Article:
Tuesday, 3 October 2017: 14:00
Maryland C (Gaylord National Resort and Convention Center)
Practical applications of lithium sulfur batteries remain limited by utilizing a limited fraction of the available sulfur and by fast capacity fading. The root causes are poor electronic conductivity of the cathode combined with high solubility of intermediate polysulfide products formed during cycling. Novel cathode materials based on conductive nanoporous ceramic host address these limitations. The promising electrochemical performance is achieved through high chemical affinity to both non-polar sulfur and polar polysulfide species. The features of Navitas’ ceramic cathode design to enhance LSB performance and life include: (1) nanoporous structure will better accommodate sulfur volume changes during cycling; (2) mechanical strength and conductivity will enable high utilization of sulfur; and (3) high affinity to both sulfur and polysulfides will minimize sulfur dissolution.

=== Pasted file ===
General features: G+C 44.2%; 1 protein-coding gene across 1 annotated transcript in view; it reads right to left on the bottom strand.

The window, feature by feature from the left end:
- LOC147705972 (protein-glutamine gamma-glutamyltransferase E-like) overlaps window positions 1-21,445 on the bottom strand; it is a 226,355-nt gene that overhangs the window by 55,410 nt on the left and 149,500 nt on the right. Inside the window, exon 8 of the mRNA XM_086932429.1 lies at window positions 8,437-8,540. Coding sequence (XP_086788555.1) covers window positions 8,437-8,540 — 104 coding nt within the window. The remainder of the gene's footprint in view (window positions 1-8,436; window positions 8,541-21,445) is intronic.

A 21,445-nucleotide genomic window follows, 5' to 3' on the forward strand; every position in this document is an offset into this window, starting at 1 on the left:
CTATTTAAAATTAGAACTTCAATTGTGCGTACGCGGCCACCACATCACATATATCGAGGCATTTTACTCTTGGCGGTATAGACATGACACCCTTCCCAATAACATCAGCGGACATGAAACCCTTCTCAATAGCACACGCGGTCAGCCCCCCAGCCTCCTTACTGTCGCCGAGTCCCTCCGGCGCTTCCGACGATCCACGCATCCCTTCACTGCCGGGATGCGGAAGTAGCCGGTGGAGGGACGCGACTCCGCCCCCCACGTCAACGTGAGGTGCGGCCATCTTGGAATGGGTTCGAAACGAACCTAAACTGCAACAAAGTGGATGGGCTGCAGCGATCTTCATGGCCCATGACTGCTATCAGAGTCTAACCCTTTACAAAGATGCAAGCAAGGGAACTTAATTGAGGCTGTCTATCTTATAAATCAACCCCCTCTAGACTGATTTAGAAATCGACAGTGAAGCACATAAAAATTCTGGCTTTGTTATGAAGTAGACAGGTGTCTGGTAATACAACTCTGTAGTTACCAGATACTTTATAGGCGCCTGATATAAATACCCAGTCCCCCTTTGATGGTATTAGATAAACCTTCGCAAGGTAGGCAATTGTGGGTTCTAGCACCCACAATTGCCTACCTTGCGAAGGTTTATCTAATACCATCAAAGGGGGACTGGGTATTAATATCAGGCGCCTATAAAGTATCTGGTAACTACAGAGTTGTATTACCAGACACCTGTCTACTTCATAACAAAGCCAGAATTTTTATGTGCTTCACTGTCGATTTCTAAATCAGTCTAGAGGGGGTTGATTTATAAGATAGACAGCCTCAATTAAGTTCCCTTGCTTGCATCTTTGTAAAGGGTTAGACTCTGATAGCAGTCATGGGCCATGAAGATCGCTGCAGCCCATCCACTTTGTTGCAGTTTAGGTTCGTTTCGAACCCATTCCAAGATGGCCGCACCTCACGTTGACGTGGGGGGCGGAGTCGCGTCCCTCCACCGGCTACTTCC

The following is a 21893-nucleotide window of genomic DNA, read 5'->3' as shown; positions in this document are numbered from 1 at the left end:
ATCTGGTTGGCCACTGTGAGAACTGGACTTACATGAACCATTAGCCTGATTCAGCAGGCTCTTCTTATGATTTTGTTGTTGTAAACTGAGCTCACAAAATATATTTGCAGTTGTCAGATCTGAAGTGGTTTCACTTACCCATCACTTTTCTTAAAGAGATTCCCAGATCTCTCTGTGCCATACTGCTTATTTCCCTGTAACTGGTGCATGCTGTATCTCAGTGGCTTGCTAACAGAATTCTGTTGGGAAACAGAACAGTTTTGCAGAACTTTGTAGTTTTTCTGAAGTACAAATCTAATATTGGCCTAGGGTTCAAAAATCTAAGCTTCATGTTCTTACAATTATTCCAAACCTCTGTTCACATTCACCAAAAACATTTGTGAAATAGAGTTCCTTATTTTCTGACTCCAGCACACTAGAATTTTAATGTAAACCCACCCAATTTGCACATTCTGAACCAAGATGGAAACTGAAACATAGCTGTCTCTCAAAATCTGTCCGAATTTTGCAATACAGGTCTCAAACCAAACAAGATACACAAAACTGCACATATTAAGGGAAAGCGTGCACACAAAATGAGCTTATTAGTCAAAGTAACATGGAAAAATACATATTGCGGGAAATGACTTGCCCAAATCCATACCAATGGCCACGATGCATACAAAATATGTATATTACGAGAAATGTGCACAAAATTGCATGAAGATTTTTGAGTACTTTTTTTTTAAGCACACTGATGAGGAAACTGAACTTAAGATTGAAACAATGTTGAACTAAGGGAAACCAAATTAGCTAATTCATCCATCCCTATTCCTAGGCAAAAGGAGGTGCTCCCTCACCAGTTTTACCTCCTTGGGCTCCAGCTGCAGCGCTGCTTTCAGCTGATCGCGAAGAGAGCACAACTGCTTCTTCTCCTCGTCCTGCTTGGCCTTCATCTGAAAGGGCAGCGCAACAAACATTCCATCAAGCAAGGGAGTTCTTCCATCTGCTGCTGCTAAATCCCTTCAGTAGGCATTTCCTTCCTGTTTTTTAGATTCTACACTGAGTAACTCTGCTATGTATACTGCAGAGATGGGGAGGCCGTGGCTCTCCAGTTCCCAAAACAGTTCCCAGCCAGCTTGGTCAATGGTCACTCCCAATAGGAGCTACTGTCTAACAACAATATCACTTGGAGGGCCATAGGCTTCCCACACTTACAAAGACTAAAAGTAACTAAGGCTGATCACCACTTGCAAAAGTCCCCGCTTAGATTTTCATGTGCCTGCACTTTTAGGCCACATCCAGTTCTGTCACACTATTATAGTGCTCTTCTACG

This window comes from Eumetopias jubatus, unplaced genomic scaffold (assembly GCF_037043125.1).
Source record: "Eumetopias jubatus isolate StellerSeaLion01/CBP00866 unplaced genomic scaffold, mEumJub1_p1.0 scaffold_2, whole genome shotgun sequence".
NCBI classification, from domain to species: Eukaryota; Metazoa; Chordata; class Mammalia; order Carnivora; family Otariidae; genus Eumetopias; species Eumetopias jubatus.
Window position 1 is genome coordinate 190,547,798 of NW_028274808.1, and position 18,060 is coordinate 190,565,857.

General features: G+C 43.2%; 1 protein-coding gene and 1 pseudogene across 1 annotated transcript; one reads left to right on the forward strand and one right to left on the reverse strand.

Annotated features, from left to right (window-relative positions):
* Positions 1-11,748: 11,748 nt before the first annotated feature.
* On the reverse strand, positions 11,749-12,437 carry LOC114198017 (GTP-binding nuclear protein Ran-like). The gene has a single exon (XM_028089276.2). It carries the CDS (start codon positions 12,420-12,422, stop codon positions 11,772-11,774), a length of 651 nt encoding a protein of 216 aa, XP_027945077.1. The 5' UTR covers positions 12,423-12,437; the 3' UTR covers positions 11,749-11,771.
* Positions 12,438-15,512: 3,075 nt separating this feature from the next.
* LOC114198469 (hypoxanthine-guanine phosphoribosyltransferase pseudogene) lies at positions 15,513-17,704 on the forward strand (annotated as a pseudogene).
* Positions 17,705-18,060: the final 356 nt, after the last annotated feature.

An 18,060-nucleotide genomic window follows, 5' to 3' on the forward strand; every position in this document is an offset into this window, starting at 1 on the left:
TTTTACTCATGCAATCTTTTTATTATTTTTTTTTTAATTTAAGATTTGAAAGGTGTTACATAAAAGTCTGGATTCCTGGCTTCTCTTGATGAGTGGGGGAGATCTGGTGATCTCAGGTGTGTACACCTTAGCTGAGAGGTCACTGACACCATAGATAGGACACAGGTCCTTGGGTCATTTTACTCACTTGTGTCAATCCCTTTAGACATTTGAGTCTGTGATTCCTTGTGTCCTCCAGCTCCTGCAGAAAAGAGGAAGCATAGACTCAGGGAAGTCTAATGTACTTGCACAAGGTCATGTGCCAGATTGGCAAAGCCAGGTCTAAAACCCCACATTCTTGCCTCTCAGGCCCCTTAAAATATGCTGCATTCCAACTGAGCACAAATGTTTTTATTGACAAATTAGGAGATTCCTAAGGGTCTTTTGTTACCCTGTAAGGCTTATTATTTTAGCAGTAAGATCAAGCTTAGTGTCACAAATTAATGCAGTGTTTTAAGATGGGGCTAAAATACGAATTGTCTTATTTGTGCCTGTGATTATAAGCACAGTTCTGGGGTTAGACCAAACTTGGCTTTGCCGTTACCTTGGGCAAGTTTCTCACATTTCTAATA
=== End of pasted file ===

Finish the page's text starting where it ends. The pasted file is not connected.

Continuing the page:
Structural and electrochemical properties will be presented. The host material possesses a surface area of 101 m2/g and porosity of 50% as designed. Melt-diffusion of sulfur has been used to impregnate sulfur into the porous ceramic host. Thermal gravimetric analysis (TGA) confirmed that controllable amount of sulfur (50% - 70%) sulfur could be impregnated into the porous host. The ceramic cathode exhibits promising electrochemical performance in lithium sulfur cells. The initial charge capacity of >900 mAh/g was higher than baseline cathodes based on mesoporous carbon. The ceramic cathode also shows improved rate capability, retaining 80% capacity at 1C and 73% capacity at 2C. Navitas’ ceramic cathode retains 82% capacity after 100 cycles. Based on the initial results, electrode design and projected performance of large format cells will be discussed.